The year 2022 exists now!

The year 2022 exists in all of its potential versions, now in this moment. Because mass events are concerned there is not a completely different year, of course, for each individual on the face of the planet — but there are literally an endless number of mass-shared worlds of 2022 “in the wings,” so to speak.

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It is not quite as simple a matter as just deciding what events we want to materialize as reality, since we have, in our terms, a body of probabilities of one kind or another already established as the raw materials for the coming year. It would be quite improbable for us, to suddenly turn into a tailor, for example, for none of our choices with probabilities have led toward such an action.

In like manner, England in all probability next year will not suddenly turn into a Mohammedan nation. But within the range of workable probabilities, private and mass choices, the people of the world are choosing their probable 2022.

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I am taking my time here, for there are some issues that I would like to clear up, that are difficult to explain.

Any of the probable actions that a person considers are a part of that person’s conscious thought. Just underneath, however, people also consider other sets of probabilities that may or may not reach conscious level, simply because they are shunted aside, or because they seem to meet with no conscious recognition. I want us to try and imagine actual events, as we think of them, to be the vitalized representations of probabilities — that is, as the physical versions of mental probabilities. The probabilities with which we are not consciously concerned remain psychologically peripheral: They are there but not there, so to speak.

Our conscious mind can only accept a certain sequence of probabilities as recognized experience. As I have said, the choices among probabilities go on constantly, both on conscious and unconscious levels. Events that we do not perceive as conscious experience are a part of our unconscious experience, however, to some extent. This applies to the individual, and of course en masse the same applies to world events. Each action seeks all of its own possible fulfillments. All That IS seeks all possible experience, but in such a larger framework in this case that questions of, say, pain or death simply do not apply, though certainly they do on the physical level.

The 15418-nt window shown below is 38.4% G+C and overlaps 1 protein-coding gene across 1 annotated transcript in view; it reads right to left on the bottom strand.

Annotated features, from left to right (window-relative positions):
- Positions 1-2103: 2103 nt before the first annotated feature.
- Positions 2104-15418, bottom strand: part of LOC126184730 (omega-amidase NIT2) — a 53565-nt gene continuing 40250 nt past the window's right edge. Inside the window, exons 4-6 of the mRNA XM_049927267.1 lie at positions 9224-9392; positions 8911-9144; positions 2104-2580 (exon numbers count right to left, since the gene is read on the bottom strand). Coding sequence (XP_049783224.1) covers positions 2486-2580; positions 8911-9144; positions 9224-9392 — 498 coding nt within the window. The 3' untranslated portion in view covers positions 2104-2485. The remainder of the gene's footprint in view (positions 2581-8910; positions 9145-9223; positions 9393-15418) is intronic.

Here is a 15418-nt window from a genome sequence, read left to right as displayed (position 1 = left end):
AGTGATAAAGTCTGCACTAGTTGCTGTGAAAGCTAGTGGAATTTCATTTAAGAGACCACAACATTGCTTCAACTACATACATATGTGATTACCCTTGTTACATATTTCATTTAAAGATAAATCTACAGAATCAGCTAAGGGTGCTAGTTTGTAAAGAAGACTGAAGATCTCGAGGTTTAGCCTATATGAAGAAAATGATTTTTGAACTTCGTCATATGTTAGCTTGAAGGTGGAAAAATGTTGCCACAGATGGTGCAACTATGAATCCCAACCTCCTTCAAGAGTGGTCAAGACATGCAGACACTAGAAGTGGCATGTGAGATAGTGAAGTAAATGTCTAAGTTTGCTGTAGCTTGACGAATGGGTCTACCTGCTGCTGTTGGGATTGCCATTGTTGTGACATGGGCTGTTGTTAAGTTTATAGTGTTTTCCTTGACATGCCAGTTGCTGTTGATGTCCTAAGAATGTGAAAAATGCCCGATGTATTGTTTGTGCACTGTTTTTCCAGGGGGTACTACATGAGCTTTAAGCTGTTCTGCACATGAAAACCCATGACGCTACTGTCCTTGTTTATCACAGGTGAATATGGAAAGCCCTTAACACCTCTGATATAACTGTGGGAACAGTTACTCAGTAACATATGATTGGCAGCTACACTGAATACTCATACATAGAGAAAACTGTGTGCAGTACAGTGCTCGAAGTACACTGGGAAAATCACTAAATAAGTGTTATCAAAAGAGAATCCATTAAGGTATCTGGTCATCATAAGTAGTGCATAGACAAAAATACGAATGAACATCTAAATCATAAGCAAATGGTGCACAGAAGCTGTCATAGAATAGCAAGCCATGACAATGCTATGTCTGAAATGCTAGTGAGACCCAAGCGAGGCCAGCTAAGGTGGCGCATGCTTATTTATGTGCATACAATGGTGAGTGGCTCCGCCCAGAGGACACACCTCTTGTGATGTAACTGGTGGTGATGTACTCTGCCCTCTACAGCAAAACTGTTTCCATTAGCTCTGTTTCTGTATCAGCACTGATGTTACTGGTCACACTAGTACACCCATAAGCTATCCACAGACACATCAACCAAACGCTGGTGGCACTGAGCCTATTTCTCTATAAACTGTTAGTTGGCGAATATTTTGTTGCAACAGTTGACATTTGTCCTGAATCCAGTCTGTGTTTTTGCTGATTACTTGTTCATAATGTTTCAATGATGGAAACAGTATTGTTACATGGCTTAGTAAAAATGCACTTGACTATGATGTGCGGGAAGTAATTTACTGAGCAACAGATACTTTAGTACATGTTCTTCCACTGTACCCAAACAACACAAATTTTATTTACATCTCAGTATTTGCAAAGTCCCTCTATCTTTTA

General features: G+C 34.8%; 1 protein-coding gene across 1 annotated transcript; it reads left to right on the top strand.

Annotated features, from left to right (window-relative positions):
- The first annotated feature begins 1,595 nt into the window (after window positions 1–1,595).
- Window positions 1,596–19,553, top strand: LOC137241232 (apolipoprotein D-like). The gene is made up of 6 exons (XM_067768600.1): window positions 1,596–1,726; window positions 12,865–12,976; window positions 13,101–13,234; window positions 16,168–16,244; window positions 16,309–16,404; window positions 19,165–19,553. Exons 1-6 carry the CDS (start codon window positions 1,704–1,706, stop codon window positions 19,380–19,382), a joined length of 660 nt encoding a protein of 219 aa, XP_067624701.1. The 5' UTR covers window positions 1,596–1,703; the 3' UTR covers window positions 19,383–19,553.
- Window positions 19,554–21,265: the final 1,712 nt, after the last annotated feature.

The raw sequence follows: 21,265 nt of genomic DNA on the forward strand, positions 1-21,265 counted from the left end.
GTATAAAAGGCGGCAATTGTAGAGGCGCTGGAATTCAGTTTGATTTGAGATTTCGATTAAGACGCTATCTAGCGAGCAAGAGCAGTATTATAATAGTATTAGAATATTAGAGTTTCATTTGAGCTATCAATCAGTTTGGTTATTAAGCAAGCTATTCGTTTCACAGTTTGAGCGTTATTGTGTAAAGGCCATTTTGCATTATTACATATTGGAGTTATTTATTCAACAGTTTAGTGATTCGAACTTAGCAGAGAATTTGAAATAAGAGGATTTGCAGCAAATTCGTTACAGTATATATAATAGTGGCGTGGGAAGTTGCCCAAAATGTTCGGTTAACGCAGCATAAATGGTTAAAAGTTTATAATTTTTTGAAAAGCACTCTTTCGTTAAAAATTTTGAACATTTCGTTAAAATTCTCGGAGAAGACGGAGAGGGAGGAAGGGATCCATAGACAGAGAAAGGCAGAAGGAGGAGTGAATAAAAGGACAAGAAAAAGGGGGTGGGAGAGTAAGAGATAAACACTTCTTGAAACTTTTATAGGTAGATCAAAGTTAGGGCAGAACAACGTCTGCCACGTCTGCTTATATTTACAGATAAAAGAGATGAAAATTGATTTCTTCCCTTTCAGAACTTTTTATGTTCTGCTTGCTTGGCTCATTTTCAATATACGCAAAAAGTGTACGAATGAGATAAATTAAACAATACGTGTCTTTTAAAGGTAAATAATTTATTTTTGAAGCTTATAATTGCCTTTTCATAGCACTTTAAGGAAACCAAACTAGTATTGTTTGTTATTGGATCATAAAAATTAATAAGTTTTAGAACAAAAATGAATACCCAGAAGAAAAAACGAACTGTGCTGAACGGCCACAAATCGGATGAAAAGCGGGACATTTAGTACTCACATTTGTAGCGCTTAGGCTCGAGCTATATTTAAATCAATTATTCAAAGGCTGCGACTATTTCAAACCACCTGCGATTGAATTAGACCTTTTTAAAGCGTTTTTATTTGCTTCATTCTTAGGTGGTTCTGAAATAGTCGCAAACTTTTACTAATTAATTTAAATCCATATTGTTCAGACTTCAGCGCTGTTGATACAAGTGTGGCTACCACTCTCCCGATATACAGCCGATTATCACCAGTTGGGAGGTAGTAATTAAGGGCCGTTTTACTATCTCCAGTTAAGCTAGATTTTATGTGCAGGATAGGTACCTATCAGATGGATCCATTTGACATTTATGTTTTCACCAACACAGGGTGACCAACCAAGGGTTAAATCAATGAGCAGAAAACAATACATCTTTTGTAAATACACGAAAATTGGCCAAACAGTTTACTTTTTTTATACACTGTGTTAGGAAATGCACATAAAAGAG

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Great expectations, basically, have nothing to do with degree, for a grass blade is filled with great expectations. Great expectations are built upon a faith in the nature of reality, a faith in nature itself, a faith in the life we are given, whatever its degree — and all children, for example, are born with those expectations. Fairy tales are indeed often — though not always — carriers of a kind of underground knowledge, as per Cinderella, and the greatest fairy tales are always those in which the greatest expectations win out: The elements of the physical world that are unfortunate can be changed in the twinkling of an eye through great expectations.

Our education tells us that all of that is nonsense, that the world is defined by its physical aspects alone. When we think of power we think of, say, nuclear energy, or solar energy — but power is the creative energy within men’s and women’s minds that allows them to use such powers, such energies, such forces.

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The true power is in the imagination which dares to speculate upon that which is not yet. The imagination, backed by great expectations, can bring about almost any reality within the range of probabilities. All of the possible versions of 2022 will remain psychologically peripheral, in the background of our conscious experience — but all of those possible versions will be connected in one way or another.

The important lessons have never really appeared in our societies: the most beneficial use of the directed will, with great expectations, and that coupled with the knowledge of Framed-minds-1 and 2 activities. Very simply: We want something, we dwell upon it consciously for a while, we consciously imagine it coming to the forefront of probabilities, closer to our actually. Then we drop it like a pebble into Framed-mind-2, forget about it as much as possible for a fortnight, and do this in a certain rhythm.

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Resolutions help focus both mind and imagination. that focusing helps us act, to be.

In the most basic of terms, as 2022 happens the energy that comes into our universe is as new as if( in our terms) the world were created yesterday — a point that will be rather difficult to explain. All of the probable versions of 2022 spin off their own probable pasts as well as their own probable futures, and any consciousness that exists in 2022 was, (again in those terms) a part of what we think of as the beginning of the world.

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Like the entire 911 affair, any physical event serves as a focus that attracts all of its probable versions and outcomes. The situation was a materialized mass dream, meant to be important and vital on political and religious platforms of reality, meant to dramatize a conflict of beliefs, and to project that conflict outward into the realm of public knowledge. Everyone involved was consciously and unconsciously a willing participant at the most basic levels of human behavior, and it is of course no coincidence that today is foreshadowed by the event. What will the world do wit it?